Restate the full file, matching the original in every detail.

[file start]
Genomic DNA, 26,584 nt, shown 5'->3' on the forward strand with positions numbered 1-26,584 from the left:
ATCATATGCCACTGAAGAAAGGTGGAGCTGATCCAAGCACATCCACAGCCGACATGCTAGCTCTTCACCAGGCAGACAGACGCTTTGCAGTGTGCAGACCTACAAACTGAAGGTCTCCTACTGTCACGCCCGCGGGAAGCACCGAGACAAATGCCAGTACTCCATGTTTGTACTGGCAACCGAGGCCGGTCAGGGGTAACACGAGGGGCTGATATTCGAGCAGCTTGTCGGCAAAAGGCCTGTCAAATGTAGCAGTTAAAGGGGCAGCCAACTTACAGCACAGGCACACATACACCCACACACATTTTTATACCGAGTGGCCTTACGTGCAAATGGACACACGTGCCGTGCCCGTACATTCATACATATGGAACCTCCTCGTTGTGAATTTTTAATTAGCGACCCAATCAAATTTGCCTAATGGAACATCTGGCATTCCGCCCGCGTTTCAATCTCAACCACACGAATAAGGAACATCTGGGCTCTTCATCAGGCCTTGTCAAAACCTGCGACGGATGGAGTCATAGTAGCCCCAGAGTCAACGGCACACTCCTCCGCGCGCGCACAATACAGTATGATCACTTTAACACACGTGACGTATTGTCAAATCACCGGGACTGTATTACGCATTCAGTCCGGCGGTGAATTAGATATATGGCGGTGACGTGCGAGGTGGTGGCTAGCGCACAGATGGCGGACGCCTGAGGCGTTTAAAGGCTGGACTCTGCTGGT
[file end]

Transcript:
Genomic DNA, 26,584 nt, shown 5'->3' on the forward strand with positions numbered 1-26,584 from the left:
ATCATATGCCACTGAAGAAAGGTGGAGCTGATCCAAGCACATCCACAGCCGACATGCTAGCTCTTCACCAGGCAGACAGACGCTTTGCAGTGTGCAGACCTACAAACTGAAGGTCTCCTACTGTCACGCCCGCGGGAAGCACCGAGACAAATGCCAGTACTCCATGTTTGTACTGGCAACCGAGGCCGGTCAGGGGTAACACGAGGGGCTGATATTCGAGCAGCTTGTCGGCAAAAGGCCTGTCAAATGTAGCAGTTAAAGGGGCAGCCAACTTACAGCACAGGCACACATACACCCACACACATTTTTATACCGAGTGGCCTTACGTGCAAATGGACACACGTGCCGTGCCCGTACATTCATACATATGGAACCTCCTCGTTGTGAATTTTTAATTAGCGACCCAATCAAATTTGCCTAATGGAACATCTGGCATTCCGCCCGCGTTTCAATCTCAACCACACGAATAAGGAACATCTGGGCTCTTCATCAGGCCTTGTCAAAACCTGCGACGGATGGAGTCATAGTAGCCCCAGAGTCAACGGCACACTCCTCCGCGCGCGCACAATACAGTATGATCACTTTAACACACGTGACGTATTGTCAAATCACCGGGACTGTATTACGCATTCAGTCCGGCGGTGAATTAGATATATGGCGGTGACGTGCGAGGTGGTGGCTAGCGCACAGATGGCGGACGCCTGAGGCGTTTAAAGGCTGGACTCTGCTGGT